St Paul’s, Old Ford in East London is an example of a church with multiple partners, all of them charitable; the building houses a cafe, IntoUniversity (an after school club supporting young people into higher education), and Ability Bow, a fully equipped gym catering particularly for those with disabilities. It is an excellent and financially sustainable mix, but one that took a long time to fall into place. Revd Philippa Boardman was the vicar of St Paul’s when the building was transformed from a closed eyesore into the thriving community hub that it is now.
If you have a large site you may find that an enabling development (typically of housing) is a possibility. The model is that the church is able to realise some of the development value of the land, and use this to either adapt or replace their existing building. This of course depends on your specific location, the potential impact of any development on adjacent areas, and on the character of the area as a whole. Open market commercial development will always deliver more money, but working with a Registered Social Landlord (Housing Association) may be a better fit with your mission, and is often looked on more sympathetically by the planners.
The key, as always, is to find the right partner. Archangel Architects and Penoyre and Prasad are currently working with East Thames Housing to provide 28 mixed tenure homes at Holy Cross Church in Hornchurch, East London, which is funding a series of works to the church which will place it back in the centre of its community.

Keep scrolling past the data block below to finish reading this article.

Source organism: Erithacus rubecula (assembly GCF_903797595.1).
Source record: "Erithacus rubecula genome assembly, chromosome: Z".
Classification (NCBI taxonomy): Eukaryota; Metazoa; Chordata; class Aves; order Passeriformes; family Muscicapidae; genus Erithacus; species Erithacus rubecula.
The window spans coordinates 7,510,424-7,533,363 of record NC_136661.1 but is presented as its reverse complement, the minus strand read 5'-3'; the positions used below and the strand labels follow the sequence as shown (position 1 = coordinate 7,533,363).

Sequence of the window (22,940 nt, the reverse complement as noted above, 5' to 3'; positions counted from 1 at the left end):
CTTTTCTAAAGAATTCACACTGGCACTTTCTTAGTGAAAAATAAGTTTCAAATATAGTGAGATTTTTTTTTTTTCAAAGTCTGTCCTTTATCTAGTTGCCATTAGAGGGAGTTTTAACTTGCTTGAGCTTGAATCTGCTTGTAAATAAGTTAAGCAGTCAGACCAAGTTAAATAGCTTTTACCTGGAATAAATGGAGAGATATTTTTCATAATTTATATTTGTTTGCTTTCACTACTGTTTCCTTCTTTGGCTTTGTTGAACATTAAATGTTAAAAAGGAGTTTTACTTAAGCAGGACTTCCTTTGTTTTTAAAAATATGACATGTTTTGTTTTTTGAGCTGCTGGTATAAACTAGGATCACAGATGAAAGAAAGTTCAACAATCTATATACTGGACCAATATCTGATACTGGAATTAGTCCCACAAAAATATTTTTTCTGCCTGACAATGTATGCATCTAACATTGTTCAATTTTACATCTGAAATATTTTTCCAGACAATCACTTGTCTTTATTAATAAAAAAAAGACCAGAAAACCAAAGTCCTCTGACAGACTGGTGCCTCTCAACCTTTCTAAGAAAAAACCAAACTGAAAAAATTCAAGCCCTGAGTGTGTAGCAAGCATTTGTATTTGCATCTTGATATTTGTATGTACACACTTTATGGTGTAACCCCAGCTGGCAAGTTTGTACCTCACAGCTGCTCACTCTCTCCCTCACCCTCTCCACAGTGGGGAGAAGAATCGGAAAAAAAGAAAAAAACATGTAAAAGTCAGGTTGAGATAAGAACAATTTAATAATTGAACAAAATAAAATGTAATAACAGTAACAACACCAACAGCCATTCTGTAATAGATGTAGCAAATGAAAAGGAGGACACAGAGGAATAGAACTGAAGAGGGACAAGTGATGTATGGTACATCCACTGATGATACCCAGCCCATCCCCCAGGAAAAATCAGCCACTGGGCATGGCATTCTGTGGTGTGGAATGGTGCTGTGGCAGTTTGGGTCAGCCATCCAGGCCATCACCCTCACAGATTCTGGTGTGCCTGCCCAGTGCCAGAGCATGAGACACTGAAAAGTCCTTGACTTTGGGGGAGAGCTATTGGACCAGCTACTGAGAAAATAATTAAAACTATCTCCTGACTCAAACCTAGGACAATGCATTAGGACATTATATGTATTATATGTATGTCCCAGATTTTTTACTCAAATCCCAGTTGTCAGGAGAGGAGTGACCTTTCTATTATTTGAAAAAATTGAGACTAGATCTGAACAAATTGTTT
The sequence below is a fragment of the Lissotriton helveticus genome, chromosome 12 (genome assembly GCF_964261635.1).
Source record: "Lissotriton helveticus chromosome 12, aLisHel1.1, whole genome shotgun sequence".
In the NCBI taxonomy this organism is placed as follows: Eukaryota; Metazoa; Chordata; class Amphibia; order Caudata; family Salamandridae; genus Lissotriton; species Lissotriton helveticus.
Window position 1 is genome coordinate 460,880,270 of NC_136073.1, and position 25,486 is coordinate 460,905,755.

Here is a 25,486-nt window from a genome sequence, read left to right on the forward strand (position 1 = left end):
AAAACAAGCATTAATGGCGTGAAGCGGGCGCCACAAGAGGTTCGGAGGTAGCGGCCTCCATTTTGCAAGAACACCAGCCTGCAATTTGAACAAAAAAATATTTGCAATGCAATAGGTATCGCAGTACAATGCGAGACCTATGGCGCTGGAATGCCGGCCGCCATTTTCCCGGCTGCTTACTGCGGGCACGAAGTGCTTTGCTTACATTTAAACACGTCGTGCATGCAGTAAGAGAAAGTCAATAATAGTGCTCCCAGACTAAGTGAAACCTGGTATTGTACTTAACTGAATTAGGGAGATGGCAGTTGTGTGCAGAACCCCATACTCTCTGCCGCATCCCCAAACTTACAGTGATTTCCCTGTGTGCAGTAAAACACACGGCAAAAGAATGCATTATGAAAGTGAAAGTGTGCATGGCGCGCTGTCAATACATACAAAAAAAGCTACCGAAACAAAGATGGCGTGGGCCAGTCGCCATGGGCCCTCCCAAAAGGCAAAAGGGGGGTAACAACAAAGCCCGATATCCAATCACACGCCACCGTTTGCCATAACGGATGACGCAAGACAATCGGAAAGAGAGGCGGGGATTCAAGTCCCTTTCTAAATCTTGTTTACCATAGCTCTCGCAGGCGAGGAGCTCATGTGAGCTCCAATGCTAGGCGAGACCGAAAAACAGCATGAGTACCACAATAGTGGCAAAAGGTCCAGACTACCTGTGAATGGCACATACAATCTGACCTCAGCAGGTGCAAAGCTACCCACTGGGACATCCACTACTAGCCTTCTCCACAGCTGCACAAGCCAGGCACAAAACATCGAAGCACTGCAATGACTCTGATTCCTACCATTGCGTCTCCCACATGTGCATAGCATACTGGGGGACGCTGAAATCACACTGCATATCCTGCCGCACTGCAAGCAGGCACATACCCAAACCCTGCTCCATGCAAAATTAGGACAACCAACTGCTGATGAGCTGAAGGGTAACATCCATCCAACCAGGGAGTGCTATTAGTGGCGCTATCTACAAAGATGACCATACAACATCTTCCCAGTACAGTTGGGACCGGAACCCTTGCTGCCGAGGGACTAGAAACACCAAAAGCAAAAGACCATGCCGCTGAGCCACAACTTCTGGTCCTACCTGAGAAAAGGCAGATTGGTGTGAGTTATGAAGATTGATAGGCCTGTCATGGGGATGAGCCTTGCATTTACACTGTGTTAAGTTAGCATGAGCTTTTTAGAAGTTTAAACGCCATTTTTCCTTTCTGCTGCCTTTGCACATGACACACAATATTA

- Hospitality – if you are going to have other users in your building, make sure you welcome them – you are in the business of godly hospitality, so it is important your welcome is not a grudging one.
- Key people – without people, a building is dead. If you are going to rent space to another party, it is important that there is a good fit between the individuals and the ethos of the church – for example, a sour face in a cafe will affect the life of your whole building. How you exert influence over that can be a difficult issue.
- ‘Show me the money’ – be clear whether you are wanting commercial rent for the facilities you provide, and/or a capital contribution to a building project, or whether you are offering your facility in some other way; one implication of money is that sets up an expectation of ownership of whatever kind. You need to be clear about the financial basis of your relationship with any partner.
- ‘Sovereignty’ – if this involves a lease agreement then please take the trouble to set this up in a proper legal manner; it is much better to pay a modest legal fee at the outset in a controlled fashion, than to have an open-ended legal bill for a process outside of your control when the relationship turns sour. It is hugely important to be able to reclaim the space you are leasing in case your own needs as a church change – you therefore need a formal legal agreement with a time limit on it.